A great organization celebrates a great team

Monday, November 22, 2004

The crowd at An Evening for Hospice was speaking for all of us Sunday night when they rose in unison to give a standing ovation to the captains of the McCook High School football team.

As a community, we are proud of the Bison for their remarkable three-year run in the Class B football playoffs. Two championships, a 38-game winning streak and a runner-up finish in this year's championship game show the talent, spirit and class of this outstanding group of student athletes.

In the 30-year history of the playoffs, no team has won more games in succession than the Bison. Although the narrow loss in the finals was disappointing for the Bison players, in years to come they will realize the magnitude of their accomplishment. The two state titles are the first, and only, for the Bison in football since the 1946 Bison team was ranked first in state ratings. There were no playoffs in those days, so the ranking determined the state's best.

On top of that, the 38 straight victories goes down as a McCook, as well as state Class B playoff, record.

McCook is fortunate to have an outstanding coaching staff, supportive parents and a united community of fans. That's shown by the large turnout of red-clad McCook boosters, who made up well over half of the crowd of 7,327 for Saturday night's championship game.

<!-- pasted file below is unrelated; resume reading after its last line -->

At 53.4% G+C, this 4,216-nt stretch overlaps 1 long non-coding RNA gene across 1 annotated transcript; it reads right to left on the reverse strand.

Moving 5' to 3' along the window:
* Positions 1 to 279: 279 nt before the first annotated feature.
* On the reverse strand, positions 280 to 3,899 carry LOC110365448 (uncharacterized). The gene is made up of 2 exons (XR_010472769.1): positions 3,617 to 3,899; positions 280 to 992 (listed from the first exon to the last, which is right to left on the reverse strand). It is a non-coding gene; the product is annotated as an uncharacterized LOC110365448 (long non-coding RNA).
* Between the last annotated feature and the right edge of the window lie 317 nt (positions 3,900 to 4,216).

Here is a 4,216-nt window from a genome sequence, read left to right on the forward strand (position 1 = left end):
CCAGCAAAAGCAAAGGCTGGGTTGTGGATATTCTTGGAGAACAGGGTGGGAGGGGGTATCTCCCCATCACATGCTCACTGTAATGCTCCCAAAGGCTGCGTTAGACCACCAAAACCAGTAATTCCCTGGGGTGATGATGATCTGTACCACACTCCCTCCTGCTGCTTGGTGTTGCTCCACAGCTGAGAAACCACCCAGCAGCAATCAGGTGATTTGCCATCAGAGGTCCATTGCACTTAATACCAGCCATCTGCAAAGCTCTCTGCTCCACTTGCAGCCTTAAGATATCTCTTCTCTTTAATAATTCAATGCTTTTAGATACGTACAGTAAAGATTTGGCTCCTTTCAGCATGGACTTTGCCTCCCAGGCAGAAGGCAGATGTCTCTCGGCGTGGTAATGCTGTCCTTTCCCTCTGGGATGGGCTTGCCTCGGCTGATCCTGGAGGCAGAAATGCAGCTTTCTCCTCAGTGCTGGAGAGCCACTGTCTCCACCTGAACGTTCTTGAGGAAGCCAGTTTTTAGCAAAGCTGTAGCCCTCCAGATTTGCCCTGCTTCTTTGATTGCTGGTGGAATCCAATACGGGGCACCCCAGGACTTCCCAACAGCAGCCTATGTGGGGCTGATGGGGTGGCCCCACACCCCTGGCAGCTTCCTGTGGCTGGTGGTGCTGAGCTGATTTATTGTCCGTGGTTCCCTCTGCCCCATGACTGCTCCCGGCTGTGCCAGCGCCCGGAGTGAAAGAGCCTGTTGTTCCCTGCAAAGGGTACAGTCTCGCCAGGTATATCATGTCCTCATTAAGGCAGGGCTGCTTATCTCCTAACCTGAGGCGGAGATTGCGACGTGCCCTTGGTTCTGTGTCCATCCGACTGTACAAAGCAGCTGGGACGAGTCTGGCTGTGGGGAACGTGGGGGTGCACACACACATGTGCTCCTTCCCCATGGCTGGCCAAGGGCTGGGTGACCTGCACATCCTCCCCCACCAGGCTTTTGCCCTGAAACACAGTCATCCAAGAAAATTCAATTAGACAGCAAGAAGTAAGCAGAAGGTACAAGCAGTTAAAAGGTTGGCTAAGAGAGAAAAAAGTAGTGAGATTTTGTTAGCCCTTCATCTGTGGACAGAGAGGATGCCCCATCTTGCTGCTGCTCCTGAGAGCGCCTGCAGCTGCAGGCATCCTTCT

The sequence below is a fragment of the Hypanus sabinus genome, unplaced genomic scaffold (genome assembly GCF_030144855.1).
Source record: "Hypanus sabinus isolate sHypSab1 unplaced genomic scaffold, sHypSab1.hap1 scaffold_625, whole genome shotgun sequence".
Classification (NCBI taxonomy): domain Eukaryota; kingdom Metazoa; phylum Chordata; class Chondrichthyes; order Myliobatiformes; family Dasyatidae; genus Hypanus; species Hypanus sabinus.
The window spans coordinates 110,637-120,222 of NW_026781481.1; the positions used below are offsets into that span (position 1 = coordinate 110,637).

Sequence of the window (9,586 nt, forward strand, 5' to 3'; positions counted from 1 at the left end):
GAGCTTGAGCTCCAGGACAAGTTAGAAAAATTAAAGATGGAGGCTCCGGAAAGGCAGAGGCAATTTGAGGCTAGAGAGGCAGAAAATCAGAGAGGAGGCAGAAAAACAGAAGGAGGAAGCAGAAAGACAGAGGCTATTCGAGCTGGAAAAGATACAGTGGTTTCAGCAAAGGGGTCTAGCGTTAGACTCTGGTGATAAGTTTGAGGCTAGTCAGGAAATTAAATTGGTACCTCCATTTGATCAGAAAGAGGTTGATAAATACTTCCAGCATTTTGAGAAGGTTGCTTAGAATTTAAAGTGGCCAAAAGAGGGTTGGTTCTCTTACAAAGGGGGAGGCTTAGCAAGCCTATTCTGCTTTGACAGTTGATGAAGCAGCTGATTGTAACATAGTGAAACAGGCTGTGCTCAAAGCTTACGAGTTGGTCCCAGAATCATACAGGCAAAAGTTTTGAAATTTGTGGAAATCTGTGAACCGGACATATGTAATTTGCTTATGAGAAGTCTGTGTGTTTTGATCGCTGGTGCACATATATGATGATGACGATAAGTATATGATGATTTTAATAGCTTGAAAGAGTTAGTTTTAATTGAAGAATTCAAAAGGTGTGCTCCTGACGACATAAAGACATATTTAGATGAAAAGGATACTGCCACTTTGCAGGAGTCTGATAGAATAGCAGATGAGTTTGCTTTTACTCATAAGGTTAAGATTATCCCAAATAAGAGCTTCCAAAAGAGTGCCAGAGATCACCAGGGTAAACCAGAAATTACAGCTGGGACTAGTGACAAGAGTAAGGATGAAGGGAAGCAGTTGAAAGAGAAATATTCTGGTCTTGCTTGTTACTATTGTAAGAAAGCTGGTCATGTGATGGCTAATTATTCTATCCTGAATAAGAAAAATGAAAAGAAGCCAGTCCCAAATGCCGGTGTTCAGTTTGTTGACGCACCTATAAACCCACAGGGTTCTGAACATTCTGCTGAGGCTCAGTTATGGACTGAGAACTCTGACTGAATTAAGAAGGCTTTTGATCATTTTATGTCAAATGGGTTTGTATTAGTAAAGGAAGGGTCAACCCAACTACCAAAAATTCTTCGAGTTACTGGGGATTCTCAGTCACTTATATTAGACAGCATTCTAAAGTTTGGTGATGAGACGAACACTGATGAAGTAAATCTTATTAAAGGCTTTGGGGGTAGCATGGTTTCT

But it the student-athletes to whom we owe the most. With their excellence and dedication, they have uplifted their school and community.

An Evening for Hospice

An Evening for Hospice is such a special event, inspiring reverence and generosity for the community's program of support for those who have reached their final days of life.

Once again Sunday night, a capacity crowd rose in support of Hospice, giving a combined total of $33,000 at the fund-raising evening at the Coppermill.

There is no better way to tell of Hospice's importance than to hear from those whose loved ones have been served by the program. Jim Knott's account of his wife, Arlene's, encounter with Hospice, and Terry Peterson's donation of a diamond for a raffle, in memory of his wife, Donna, were touching and meaningful.

Hospice is a program of dignity, compassion and love. All who contribute to the success -- most especially caregivers, families and supporters -- deserve our gratitude.

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